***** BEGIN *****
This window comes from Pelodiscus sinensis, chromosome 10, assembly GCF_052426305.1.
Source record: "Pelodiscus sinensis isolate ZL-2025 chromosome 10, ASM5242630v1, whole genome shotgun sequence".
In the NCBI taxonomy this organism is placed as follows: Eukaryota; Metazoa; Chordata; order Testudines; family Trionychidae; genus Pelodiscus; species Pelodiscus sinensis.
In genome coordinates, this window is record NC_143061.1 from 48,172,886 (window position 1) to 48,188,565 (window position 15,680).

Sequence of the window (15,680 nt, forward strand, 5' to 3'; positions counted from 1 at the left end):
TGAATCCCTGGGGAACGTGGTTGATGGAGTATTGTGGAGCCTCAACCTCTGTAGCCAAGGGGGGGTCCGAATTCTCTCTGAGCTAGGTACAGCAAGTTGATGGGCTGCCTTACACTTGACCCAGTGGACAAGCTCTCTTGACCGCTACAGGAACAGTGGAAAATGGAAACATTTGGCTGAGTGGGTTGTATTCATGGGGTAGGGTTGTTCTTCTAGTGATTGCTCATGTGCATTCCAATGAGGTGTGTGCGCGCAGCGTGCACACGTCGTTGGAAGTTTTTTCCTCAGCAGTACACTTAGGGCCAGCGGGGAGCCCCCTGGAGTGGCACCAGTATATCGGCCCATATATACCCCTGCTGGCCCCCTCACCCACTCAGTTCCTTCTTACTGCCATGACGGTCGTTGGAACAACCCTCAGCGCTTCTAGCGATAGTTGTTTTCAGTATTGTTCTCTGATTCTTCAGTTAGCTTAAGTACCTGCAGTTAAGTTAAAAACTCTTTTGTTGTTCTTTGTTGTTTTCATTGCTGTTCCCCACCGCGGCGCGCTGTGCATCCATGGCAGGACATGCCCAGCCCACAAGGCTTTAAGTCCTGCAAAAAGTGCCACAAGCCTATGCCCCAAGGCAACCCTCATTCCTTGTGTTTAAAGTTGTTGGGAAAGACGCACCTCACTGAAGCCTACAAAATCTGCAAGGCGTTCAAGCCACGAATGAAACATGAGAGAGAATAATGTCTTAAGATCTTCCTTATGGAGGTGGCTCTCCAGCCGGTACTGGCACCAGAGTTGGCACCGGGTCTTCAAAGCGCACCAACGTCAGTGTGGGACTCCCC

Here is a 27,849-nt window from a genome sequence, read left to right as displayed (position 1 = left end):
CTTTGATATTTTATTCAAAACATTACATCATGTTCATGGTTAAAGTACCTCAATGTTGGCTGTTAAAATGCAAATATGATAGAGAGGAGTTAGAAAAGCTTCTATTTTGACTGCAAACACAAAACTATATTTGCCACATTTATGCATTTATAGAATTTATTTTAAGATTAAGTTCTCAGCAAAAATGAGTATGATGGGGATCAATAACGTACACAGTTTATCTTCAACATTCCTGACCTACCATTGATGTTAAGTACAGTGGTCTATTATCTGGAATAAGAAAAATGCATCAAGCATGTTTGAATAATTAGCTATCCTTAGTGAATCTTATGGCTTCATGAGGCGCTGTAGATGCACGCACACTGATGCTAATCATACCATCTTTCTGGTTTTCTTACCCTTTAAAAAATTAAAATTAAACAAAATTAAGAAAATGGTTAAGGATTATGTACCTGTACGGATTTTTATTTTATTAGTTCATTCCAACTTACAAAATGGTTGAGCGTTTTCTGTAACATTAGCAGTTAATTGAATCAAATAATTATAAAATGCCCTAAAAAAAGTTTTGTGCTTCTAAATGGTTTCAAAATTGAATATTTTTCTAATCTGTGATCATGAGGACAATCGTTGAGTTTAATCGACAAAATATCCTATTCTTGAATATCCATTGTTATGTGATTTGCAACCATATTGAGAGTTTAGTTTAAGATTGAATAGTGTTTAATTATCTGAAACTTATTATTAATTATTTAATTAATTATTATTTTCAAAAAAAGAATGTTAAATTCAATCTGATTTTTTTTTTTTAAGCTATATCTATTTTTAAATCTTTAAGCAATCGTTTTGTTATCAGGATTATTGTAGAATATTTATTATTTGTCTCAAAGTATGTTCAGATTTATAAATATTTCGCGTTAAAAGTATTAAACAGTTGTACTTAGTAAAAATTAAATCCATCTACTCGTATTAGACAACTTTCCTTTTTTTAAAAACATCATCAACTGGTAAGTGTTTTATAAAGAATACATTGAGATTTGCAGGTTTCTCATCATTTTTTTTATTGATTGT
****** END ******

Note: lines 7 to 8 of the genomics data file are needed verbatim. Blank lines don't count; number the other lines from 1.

Here is a 27,849-nt window from a genome sequence, read left to right as displayed (position 1 = left end):
CTTTGATATTTTATTCAAAACATTACATCATGTTCATGGTTAAAGTACCTCAATGTTGGCTGTTAAAATGCAAATATGATAGAGAGGAGTTAGAAAAGCTTCTATTTTGACTGCAAACACAAAACTATATTTGCCACATTTATGCATTTATAGAATTTATTTTAAGATTAAGTTCTCAGCAAAAATGAGTATGATGGGGATCAATAACGTACACAGTTTATCTTCAACATTCCTGACCTACCATTGATGTTAAGTACAGTGGTCTATTATCTGGAATAAGAAAAATGCATCAAGCATGTTTGAATAATTAGCTATCCTTAGTGAATCTTATGGCTTCATGAGGCGCTGTAGATGCACGCACACTGATGCTAATCATACCATCTTTCTGGTTTTCTTACCCTTTAAAAAATTAAAATTAAACAAAATTAAGAAAATGGTTAAGGATTATGTACCTGTACGGATTTTTATTTTATTAGTTCATTCCAACTTACAAAATGGTTGAGCGTTTTCTGTAACATTAGCAGTTAATTGAATCAAATAATTATAAAATGCCCTAAAAAAAGTTTTGTGCTTCTAAATGGTTTCAAAATTGAATATTTTTCTAATCTGTGATCATGAGGACAATCGTTGAGTTTAATCGACAAAATATCCTATTCTTGAATATCCATTGTTATGTGATTTGCAACCATATTGAGAGTTTAGTTTAAGATTGAATAGTGTTTAATTATCTGAAACTTATTATTAATTATTTAATTAATTATTATTTTCAAAAAAAGAATGTTAAATTCAATCTGATTTTTTTTTTTTAAGCTATATCTATTTTTAAATCTTTAAGCAATCGTTTTGTTATCAGGATTATTGTAGAATATTTATTATTTGTCTCAAAGTATGTTCAGATTTATAAATATTTCGCGTTAAAAGTATTAAACAGTTGTACTTAGTAAAAATTAAATCCATCTACTCGTATTAGACAACTTTCCTTTTTTTAAAAACATCATCAACTGGTAAGTGTTTTATAAAGAATACATTGAGATTTGCAGGTTTCTCATCATTTTTTTTATTGATTGT